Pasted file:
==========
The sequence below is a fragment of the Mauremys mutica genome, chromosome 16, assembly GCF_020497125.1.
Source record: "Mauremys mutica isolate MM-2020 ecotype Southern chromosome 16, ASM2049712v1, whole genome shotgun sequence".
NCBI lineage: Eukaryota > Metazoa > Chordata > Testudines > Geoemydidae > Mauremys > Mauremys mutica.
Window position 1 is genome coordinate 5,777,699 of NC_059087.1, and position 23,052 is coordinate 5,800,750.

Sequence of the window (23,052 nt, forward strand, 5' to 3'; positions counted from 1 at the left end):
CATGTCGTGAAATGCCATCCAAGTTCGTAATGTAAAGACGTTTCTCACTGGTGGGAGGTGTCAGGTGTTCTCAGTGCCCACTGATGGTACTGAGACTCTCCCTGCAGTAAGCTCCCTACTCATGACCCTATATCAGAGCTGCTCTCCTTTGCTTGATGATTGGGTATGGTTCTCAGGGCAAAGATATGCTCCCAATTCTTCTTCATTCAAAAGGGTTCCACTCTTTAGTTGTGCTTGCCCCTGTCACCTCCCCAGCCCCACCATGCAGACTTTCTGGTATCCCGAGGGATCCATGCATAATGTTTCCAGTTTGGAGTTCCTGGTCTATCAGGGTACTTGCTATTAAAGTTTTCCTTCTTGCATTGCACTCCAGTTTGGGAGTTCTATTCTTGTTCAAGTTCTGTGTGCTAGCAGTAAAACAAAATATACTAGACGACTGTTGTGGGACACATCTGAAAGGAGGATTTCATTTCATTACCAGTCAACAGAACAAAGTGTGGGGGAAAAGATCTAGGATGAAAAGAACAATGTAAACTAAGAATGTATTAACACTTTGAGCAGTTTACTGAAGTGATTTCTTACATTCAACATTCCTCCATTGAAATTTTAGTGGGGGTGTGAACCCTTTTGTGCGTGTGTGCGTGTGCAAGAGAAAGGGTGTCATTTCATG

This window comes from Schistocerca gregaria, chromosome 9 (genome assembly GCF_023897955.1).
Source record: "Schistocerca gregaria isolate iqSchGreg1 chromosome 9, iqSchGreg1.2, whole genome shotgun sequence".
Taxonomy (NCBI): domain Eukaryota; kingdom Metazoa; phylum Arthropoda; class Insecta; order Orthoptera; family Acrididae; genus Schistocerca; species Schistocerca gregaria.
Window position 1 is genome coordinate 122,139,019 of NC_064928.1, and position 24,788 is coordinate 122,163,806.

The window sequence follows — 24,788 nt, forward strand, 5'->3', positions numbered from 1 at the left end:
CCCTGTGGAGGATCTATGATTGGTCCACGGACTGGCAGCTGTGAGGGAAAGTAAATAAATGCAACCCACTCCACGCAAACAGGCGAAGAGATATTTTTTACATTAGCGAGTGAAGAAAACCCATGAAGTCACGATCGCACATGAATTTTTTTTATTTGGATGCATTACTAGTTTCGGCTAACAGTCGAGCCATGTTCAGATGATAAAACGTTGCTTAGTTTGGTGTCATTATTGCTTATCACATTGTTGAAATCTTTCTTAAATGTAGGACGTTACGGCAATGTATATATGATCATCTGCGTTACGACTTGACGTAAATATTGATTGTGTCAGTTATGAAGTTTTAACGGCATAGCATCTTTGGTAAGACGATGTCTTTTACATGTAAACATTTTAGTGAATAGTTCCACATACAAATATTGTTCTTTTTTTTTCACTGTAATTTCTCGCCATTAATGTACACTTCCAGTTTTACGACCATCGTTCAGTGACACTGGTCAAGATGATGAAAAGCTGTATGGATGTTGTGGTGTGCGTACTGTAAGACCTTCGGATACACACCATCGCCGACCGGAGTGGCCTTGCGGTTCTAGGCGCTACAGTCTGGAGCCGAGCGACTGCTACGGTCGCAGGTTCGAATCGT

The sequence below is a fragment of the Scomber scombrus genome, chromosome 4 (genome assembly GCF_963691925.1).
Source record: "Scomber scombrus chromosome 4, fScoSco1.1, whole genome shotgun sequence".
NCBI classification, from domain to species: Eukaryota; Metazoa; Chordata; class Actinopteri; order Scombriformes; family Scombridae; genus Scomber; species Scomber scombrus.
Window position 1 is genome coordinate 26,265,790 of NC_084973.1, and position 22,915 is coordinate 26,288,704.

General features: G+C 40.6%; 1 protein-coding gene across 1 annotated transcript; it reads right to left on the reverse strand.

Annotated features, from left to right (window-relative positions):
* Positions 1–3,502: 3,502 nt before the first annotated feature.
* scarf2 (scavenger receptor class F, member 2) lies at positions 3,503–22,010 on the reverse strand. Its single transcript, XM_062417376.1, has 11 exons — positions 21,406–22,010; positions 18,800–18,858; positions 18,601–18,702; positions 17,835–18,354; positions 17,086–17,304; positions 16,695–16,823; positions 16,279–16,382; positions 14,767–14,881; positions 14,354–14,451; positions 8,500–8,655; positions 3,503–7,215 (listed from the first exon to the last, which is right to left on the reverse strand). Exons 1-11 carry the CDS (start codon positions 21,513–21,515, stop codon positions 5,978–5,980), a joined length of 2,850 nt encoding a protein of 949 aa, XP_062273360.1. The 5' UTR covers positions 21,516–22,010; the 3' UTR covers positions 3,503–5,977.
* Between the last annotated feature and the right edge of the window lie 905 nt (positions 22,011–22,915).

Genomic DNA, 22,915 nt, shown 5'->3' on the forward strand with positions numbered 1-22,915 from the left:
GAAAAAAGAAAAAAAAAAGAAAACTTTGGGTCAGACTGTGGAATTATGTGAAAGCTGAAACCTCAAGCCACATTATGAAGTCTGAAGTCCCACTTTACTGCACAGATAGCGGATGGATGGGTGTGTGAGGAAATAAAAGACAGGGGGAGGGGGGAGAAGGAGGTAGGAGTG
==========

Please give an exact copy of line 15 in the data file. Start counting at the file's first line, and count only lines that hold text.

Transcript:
NCBI classification, from domain to species: Eukaryota; Metazoa; Chordata; class Actinopteri; order Scombriformes; family Scombridae; genus Scomber; species Scomber scombrus.